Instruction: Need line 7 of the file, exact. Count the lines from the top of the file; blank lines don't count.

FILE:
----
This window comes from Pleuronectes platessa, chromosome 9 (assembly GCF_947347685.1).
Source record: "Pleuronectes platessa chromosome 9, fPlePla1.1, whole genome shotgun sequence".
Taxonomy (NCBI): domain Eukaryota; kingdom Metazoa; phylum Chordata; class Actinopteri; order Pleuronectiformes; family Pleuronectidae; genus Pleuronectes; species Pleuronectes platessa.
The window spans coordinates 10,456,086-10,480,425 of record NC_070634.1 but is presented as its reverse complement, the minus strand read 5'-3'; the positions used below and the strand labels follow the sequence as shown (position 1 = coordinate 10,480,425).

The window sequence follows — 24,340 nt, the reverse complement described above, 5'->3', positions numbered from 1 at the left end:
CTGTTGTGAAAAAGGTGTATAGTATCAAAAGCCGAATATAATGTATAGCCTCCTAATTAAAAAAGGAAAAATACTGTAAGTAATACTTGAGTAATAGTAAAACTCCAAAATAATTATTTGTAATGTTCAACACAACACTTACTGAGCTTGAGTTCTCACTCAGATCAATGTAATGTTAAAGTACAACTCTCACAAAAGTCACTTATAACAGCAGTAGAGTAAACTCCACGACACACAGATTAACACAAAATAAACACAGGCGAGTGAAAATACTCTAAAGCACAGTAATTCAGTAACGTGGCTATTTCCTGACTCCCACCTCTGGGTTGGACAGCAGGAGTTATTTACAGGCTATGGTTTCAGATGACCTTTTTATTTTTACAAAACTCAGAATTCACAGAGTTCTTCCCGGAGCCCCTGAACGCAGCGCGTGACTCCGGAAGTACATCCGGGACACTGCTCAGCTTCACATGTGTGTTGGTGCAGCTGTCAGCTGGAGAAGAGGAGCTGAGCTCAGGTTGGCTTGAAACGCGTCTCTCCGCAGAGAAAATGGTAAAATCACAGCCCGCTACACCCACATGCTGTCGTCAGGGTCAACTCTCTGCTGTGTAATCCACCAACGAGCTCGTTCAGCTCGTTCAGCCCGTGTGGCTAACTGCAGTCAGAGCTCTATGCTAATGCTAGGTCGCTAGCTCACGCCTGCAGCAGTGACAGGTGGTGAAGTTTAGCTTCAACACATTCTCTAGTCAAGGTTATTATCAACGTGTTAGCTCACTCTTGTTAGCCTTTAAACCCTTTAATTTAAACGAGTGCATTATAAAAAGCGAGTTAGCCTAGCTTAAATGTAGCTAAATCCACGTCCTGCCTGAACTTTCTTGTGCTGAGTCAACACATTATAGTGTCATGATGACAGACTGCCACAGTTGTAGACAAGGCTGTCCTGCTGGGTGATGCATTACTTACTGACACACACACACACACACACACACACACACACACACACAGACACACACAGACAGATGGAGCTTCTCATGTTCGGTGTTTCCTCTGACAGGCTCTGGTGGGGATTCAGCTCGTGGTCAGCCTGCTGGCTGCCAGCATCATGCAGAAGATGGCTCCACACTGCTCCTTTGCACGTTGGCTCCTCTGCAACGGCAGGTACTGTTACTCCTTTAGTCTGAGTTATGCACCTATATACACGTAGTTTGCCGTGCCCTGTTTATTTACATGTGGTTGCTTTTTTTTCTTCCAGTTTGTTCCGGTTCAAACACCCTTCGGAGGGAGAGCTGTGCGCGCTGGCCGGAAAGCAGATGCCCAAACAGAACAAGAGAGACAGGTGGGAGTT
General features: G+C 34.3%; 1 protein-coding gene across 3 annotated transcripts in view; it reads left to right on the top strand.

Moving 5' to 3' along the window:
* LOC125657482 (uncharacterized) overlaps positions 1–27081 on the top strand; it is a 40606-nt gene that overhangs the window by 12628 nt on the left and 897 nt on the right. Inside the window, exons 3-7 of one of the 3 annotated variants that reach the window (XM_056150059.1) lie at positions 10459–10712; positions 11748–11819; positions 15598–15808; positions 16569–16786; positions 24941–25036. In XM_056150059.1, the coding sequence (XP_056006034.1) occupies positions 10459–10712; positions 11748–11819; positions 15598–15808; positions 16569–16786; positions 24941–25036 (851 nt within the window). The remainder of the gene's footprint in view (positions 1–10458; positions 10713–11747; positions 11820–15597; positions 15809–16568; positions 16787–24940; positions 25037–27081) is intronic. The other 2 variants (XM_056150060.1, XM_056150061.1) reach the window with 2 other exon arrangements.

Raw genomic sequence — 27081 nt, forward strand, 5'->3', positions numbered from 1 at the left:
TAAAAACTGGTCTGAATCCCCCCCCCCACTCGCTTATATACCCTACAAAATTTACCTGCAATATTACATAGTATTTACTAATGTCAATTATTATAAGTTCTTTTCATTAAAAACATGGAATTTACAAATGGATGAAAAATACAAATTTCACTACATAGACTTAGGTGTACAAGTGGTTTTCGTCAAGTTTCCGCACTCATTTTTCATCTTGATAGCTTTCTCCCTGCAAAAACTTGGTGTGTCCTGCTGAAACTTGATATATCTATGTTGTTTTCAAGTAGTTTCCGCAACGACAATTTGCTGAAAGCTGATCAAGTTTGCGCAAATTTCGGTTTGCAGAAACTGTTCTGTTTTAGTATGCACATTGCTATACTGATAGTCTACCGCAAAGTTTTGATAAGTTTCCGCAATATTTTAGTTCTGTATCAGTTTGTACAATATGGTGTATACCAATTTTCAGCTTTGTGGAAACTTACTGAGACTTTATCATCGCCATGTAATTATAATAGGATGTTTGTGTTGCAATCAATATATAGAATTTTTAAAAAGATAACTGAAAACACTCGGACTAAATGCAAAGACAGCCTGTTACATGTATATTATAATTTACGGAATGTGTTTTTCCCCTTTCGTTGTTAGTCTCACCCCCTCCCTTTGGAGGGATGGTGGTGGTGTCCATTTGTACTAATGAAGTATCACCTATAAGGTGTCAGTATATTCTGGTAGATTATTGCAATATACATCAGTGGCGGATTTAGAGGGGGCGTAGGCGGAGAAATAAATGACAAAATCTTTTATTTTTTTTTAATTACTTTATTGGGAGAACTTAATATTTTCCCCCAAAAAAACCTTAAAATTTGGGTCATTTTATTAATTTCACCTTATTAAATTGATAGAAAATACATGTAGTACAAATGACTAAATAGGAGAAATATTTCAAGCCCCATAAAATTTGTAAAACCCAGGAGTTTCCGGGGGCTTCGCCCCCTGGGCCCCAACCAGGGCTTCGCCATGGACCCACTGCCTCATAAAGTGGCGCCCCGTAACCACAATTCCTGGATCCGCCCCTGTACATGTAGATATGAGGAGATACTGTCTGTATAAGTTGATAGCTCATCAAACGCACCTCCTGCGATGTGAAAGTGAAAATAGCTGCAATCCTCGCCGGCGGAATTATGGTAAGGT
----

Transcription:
General features: G+C 34.3%; 1 protein-coding gene across 3 annotated transcripts in view; it reads left to right on the top strand.